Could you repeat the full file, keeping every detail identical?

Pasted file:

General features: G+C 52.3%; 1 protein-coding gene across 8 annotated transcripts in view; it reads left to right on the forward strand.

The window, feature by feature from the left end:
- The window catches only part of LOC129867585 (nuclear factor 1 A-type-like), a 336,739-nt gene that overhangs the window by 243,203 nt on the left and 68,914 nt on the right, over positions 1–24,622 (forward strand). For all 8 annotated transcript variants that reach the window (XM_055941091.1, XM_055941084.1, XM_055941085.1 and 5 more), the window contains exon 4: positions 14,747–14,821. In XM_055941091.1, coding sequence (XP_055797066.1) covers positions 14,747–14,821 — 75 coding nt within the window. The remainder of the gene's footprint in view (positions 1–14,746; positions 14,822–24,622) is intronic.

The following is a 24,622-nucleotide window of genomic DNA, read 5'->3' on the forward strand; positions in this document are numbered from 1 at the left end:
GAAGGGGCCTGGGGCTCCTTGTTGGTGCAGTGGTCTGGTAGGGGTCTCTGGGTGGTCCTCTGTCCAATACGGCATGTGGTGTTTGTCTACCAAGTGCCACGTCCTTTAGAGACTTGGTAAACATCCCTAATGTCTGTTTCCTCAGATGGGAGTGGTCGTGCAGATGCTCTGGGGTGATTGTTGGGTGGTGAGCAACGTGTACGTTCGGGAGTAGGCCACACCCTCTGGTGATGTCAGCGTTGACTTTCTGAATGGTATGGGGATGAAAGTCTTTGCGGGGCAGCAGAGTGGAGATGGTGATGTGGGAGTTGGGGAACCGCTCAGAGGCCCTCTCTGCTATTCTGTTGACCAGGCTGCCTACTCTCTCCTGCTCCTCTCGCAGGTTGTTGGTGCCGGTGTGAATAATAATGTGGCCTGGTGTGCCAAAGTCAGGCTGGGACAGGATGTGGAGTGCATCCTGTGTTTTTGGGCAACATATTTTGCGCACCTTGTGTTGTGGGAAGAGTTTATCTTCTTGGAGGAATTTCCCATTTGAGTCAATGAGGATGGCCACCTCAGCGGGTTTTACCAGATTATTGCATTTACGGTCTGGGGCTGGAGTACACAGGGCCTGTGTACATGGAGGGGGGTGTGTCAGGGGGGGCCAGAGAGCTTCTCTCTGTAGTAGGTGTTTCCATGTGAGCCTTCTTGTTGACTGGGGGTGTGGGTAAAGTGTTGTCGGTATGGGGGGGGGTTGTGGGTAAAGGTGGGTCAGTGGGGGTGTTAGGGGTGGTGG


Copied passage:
General features: G+C 52.3%; 1 protein-coding gene across 8 annotated transcripts in view; it reads left to right on the forward strand.

The window, feature by feature from the left end:
- The window catches only part of LOC129867585 (nuclear factor 1 A-type-like), a 336,739-nt gene that overhangs the window by 243,203 nt on the left and 68,914 nt on the right, over positions 1–24,622 (forward strand). For all 8 annotated transcript variants that reach the window (XM_055941091.1, XM_055941084.1, XM_055941085.1 and 5 more), the window contains exon 4: positions 14,747–14,821. In XM_055941091.1, coding sequence (XP_055797066.1) covers positions 14,747–14,821 — 75 coding nt within the window. The remainder of the gene's footprint in view (positions 1–14,746; positions 14,822–24,622) is intronic.

The following is a 24,622-nucleotide window of genomic DNA, read 5'->3' on the forward strand; positions in this document are numbered from 1 at the left end:
GAAGGGGCCTGGGGCTCCTTGTTGGTGCAGTGGTCTGGTAGGGGTCTCTGGGTGGTCCTCTGTCCAATACGGCATGTGGTGTTTGTCTACCAAGTGCCACGTCCTTTAGAGACTTGGTAAACATCCCTAATGTCTGTTTCCTCAGATGGGAGTGGTCGTGCAGATGCTCTGGGGTGATTGTTGGGTGGTGAGCAACGTGTACGTTCGGGAGTAGGCCACACCCTCTGGTGATGTCAGCGTTGACTTTCTGAATGGTATGGGGATGAAAGTCTTTGCGGGGCAGCAGAGTGGAGATGGTGATGTGGGAGTTGGGGAACCGCTCAGAGGCCCTCTCTGCTATTCTGTTGACCAGGCTGCCTACTCTCTCCTGCTCCTCTCGCAGGTTGTTGGTGCCGGTGTGAATAATAATGTGGCCTGGTGTGCCAAAGTCAGGCTGGGACAGGATGTGGAGTGCATCCTGTGTTTTTGGGCAACATATTTTGCGCACCTTGTGTTGTGGGAAGAGTTTATCTTCTTGGAGGAATTTCCCATTTGAGTCAATGAGGATGGCCACCTCAGCGGGTTTTACCAGATTATTGCATTTACGGTCTGGGGCTGGAGTACACAGGGCCTGTGTACATGGAGGGGGGTGTGTCAGGGGGGGCCAGAGAGCTTCTCTCTGTAGTAGGTGTTTCCATGTGAGCCTTCTTGTTGACTGGGGGTGTGGGTAAAGTGTTGTCGGTATGGGGGGGGGTTGTGGGTAAAGGTGGGTCAGTGGGGGTGTTAGGGGTGGTGG